It’s time to sit back, relax and enjoy a little joe …
Welcome to another rousing edition of Black Coffee, your off-beat weekly round-up of what’s been going on in the world of money and personal finance.
Well … another busy week is behind us. So with that in mind, let’s get this party started …
Inflation can be pursued only so long as the public still doesn’t believe it will continue. Once the people realize that the inflation will be continued, and that the value of the monetary unit will decline more and more, then the fate of the money is sealed.
– Ludwig von Mises
We know they’re lying. They know they’re lying. They know we know they’re lying. And we know they know we know they’re lying — but they’re still lying.
— Aleksander Solzhenitsyn
You can ignore reality, but you cannot ignore the consequences of ignoring reality.
— Ayn Rand
Credits and Debits
Debit: Did you see this? For the second consecutive quarter, US household net worth fell. The end of the second quarter saw American households lose an astounding $6.1 trillion – that’s the largest quarterly loss ever. Yes, even bigger than the aggregate loss reported in the first quarter of 2020 during the peak of those ludicrous pandemic lockdown policies. Well … so much for that “strong” economy that the government and mainstream media continue telling us about.
Debit: In percentage terms, US household wealth fell from $150 trillion to $144 trillion, which is 4% – but keep in mind that is nominal wealth. However, thanks to inflation rising 2.3% over the same period – including a run of 27 consecutive months – real wealth fell by $9 trillion or 6.3% – if you accept the highly suppressed CPI data. And if you don’t, then real wealth plummeted by 9% – if not more – in the second quarter. Yes; that is financially devastating to most people. That being said, the mainstream media “reported” this week that American consumers’ dwindling paycheck purchasing power is their fault:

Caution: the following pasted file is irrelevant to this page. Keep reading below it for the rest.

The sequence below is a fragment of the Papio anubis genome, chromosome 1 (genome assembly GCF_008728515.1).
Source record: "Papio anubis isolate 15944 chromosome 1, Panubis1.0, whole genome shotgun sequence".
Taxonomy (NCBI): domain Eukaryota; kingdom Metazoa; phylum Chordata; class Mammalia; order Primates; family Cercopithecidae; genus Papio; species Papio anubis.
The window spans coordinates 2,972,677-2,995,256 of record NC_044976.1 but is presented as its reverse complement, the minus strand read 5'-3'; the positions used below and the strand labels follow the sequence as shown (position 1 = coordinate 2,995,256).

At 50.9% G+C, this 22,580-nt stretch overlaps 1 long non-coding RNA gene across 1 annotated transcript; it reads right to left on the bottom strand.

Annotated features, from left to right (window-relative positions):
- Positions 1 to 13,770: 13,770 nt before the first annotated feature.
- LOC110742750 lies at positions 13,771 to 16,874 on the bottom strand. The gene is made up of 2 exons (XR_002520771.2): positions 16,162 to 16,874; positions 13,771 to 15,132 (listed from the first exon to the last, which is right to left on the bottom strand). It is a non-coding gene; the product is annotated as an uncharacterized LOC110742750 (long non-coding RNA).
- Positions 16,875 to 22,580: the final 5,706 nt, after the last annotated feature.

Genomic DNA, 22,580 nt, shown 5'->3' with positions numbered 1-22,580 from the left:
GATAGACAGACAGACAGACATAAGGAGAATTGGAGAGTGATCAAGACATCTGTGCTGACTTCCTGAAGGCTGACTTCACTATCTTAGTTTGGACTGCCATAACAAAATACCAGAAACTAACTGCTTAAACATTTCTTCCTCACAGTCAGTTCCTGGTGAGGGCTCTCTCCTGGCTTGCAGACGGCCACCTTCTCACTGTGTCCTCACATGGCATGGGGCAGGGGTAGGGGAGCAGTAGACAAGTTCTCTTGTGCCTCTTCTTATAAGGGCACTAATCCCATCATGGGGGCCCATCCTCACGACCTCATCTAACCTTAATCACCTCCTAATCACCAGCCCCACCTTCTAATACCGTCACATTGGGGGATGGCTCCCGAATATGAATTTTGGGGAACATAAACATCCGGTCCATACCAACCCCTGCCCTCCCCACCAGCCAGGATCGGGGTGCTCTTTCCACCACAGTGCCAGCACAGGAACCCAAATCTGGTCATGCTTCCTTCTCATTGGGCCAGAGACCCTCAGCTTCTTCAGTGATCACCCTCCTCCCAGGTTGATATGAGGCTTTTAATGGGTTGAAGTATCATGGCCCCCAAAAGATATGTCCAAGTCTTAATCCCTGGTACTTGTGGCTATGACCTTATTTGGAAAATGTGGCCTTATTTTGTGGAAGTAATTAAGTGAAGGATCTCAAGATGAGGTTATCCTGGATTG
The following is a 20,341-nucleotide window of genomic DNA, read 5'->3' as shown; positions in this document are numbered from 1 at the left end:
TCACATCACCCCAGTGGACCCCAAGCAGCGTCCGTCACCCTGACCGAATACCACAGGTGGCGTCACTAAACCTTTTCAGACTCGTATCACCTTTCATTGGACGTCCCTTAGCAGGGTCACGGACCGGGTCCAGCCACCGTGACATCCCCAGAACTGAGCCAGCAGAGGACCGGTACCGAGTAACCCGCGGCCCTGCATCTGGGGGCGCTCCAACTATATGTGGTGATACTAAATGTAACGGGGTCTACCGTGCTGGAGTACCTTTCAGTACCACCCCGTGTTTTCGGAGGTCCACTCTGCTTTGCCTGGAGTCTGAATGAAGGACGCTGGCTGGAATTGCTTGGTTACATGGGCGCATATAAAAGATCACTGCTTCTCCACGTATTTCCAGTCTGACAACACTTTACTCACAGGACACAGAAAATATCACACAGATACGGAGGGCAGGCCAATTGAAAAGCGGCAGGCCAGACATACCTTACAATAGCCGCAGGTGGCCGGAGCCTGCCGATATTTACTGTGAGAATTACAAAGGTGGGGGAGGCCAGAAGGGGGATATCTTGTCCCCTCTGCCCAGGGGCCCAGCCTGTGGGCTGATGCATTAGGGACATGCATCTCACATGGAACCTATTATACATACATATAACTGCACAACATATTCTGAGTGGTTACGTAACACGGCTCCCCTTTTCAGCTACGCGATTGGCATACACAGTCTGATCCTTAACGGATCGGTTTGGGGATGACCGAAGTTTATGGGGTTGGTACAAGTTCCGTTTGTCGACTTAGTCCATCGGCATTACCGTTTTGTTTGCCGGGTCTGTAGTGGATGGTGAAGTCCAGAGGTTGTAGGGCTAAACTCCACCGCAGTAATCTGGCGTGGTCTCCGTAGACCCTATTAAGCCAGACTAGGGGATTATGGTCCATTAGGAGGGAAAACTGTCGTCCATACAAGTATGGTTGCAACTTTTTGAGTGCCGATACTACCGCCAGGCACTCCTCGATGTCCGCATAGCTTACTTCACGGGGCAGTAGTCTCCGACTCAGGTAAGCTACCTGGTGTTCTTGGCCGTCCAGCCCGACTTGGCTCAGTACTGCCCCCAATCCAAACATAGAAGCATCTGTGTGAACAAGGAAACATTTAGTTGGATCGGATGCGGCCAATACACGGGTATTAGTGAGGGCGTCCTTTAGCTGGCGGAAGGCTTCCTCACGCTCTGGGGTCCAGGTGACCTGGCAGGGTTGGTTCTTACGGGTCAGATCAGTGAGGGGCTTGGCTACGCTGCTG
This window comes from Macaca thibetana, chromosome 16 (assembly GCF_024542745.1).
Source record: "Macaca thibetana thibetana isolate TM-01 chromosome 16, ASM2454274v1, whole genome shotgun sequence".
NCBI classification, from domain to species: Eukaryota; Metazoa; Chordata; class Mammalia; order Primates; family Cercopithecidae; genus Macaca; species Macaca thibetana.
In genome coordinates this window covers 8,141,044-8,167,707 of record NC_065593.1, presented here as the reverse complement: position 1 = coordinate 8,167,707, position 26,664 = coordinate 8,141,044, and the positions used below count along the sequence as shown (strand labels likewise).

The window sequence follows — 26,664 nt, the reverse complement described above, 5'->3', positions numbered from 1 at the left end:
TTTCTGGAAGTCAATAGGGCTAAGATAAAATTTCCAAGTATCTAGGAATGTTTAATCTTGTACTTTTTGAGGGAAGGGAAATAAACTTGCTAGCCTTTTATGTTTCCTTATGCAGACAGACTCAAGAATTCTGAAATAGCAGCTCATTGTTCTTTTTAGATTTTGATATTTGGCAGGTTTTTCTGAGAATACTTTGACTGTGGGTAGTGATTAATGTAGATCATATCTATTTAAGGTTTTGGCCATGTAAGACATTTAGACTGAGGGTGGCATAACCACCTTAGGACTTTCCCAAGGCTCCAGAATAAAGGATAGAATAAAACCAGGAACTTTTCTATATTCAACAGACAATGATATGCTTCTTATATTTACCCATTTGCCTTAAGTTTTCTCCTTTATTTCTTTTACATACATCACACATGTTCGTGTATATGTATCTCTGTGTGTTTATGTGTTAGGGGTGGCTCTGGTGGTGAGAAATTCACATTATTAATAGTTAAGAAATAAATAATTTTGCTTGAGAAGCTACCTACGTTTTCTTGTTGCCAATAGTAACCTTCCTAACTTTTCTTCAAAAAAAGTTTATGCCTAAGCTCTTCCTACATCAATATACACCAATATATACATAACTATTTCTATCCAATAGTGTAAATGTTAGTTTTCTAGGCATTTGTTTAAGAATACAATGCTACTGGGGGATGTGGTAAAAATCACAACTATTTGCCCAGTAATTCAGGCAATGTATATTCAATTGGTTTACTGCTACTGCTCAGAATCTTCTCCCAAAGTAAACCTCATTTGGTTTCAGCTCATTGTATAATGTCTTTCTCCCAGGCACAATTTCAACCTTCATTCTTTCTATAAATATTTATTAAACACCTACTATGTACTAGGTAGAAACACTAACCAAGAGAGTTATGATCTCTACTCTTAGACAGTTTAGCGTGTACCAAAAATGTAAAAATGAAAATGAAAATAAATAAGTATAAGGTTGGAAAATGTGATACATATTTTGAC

Credit: Of course, inflation doesn’t have a monopoly on Americans’ wealth destruction – government bureaucrats who are permanently latched onto the productive private sector teat do too. For example, as the inimitable MN Gordon points out, “In San Francisco, prospective restaurateurs must pay 17 fees totaling $22,648 before they can sell their first sandwich; it’s absolute insanity. And it’s highly destructive. So why bother? What’s the point of opening a restaurant when you can make more working for the city? Your day ends at 5 pm, you get weekends and holidays off, and the benefits are wonderful.” True. As for private sector stiffs, it ain’t all bad …
Credit: According to macroeconomist Alasdair Macleod, “We are seeing the West enter a new round of European monetary inflation to pay everyone’s energy bills. The euro, yen, and sterling are already collapsing – the dollar will be next.” Needless to say, when that happens, it’s going to catch a lot of people by surprise. Oh, and speaking of surprises …
Credit: On this side of the pond, Harvard professor Jason Furman has calculated that, “in order to get the inflation rate to the Fed’s target of 2% by 2025 would require an average US unemployment rate of about 6.5% in 2023 and 2024. With unemployment currently sitting at 3.7%, a 6.5% unemployment rate in 2024 would be equivalent to almost 5 million more unemployed than there are today – that’s an 80% increase.” In other words: If you think the Fed is going to engineer a soft landing, you’re probably related to this unwitting dad …
Debit: By the way, Macleod also warned that, “Russia has progressed her power over Asian nations, persuading Middle Eastern energy producers that their future lies with Asian markets rather than Europe, while subsidizing Asia’s industrial revolution with discounted energy. But there is one piece in Putin’s jigsaw yet to be put in place: a new currency system to protect Russia and her allies from an approaching western monetary crisis.” At least not yet. But it’s coming; it’s coming.